Wednesday, June 21, 2006

Beautiful design

Among the many beautiful little things my future wife has brought along from her trips, one of the most remarkable souvenirs is a pair of small seashells she has found last week on the sandy beaches of Southern California. I have never seen clam shells like these before, although I have been collecting lots of them for myself at every occasion I have been at the seashore.

The shells have such a fine, creamy colour, with radiating lines painted in cafe au lait, and a beautiful shiny surface, they are just small little pieces of fine design no human artist could improve on.

If I got it right, these shells are a variety of shells of the Pismo clam (tivela stultorum), which is quite common in Southern California. Moreover, the mechanisms responsible for the formation of seashell patterns seem to be, in principle, understood. Complex, beautiful patterns can be reproduced by simple algorithms that model the growth of the shell and the spatio-temporal pattern of the deposition of pigments.

But the results are just marvellous.

Thank you, Bee :-)


  1. Hi Stefan, I know algorithms can replicate nature on computer graphics, even print out high quality pics. But it is a giant step for the printer to chuck out an organic shell that you can see grow its pattern (like a flower). I guess cultivated pearls have taken some of the mystery of nature from pearl growing, but what nature effectively turns an anomaly into is 'majestic'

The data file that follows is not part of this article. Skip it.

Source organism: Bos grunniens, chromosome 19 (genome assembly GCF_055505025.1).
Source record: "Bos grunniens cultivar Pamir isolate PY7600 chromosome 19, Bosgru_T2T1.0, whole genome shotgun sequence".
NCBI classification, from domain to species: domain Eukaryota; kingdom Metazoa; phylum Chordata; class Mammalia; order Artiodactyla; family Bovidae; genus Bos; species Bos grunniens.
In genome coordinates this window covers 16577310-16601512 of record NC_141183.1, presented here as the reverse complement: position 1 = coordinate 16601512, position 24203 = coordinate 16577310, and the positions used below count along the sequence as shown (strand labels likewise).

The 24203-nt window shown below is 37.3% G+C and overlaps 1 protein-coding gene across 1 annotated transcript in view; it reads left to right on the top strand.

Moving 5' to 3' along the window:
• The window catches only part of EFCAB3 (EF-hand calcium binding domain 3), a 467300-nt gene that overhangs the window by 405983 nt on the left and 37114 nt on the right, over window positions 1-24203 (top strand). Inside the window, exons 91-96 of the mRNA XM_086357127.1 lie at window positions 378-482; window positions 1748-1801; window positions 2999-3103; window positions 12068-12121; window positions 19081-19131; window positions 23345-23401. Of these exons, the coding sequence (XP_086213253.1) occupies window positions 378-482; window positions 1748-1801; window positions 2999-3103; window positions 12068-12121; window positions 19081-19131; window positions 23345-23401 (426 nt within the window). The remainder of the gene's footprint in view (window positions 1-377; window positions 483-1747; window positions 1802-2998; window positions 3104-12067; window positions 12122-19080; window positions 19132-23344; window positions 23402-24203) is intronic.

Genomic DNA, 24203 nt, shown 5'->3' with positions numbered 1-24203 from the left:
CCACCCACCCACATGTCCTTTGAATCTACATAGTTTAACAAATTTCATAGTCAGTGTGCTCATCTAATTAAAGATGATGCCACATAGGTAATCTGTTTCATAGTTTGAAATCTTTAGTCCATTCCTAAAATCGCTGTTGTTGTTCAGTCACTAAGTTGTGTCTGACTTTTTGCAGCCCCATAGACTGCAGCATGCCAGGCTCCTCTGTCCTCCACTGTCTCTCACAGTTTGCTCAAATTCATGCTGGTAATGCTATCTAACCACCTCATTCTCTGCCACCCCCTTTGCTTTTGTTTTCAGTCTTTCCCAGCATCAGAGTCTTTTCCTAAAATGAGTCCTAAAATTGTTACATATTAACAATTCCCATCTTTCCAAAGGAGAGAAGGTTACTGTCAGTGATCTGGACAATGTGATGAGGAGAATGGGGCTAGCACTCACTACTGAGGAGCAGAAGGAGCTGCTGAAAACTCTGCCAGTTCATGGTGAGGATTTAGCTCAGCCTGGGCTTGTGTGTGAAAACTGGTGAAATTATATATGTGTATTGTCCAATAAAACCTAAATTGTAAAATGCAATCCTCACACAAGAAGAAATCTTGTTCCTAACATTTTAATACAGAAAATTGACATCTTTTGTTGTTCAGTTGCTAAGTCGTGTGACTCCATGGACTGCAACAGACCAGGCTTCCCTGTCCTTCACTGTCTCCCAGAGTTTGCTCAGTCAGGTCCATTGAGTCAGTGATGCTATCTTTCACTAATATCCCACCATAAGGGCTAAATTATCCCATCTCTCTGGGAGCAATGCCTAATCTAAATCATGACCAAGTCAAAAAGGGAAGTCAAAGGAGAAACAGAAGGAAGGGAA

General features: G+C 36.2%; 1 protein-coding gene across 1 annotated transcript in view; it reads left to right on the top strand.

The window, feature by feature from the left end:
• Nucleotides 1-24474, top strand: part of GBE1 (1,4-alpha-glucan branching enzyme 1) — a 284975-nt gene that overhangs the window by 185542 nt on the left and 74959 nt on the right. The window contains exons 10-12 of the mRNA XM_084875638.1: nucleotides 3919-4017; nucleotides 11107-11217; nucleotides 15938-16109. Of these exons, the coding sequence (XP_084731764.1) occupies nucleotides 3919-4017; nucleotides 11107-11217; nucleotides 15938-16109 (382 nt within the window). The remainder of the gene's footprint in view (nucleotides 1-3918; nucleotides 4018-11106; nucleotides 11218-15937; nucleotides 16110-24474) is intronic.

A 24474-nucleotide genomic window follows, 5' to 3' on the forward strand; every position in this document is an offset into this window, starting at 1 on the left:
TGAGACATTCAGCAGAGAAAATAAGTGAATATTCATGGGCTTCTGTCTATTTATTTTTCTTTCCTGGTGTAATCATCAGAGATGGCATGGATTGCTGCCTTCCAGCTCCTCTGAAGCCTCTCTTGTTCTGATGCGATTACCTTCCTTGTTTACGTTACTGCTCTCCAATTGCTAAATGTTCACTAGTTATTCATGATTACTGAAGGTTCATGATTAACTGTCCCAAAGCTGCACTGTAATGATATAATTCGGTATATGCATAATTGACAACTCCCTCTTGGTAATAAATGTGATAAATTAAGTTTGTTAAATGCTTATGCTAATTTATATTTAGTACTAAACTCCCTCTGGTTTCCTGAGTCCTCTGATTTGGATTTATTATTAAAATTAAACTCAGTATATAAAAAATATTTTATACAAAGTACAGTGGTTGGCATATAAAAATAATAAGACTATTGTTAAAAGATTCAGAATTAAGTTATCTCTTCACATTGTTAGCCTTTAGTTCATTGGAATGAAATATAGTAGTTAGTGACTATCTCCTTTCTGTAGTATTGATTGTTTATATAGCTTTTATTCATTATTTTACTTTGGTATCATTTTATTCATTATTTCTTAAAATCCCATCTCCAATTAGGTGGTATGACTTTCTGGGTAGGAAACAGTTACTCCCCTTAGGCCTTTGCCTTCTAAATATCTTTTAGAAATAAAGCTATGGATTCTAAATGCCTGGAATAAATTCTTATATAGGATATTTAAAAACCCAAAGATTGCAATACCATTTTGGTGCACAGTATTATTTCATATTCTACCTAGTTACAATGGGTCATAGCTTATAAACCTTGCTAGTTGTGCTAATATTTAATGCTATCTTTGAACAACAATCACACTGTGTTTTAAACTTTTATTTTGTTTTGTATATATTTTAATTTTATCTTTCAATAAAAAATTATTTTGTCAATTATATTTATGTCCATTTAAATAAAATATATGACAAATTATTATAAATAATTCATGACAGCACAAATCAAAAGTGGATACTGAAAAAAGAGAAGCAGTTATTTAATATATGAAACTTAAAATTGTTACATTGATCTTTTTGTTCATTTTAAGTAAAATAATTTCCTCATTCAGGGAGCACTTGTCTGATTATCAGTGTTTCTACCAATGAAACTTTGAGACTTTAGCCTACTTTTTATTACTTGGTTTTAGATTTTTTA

PS - love the shells, it's no wonder in earlier times people used to trade with exotic shells. Laters ... Q

  2. A New Kind of Science, Stephen Wolfram, pp. 231ff. Class 2 cellular automata. Rule 200 looks close; maybe rule 1047.

  3. Hi Uncle Al,

    thank you for the reference! Rule 200 looks good - I do not have the book, but it is know online as full-text, one just has to register...

    Best regards, Stefan.

  4. Rule 200 looks good

    To me it looks like a barcode. I think I prefer the shells. Best, B.


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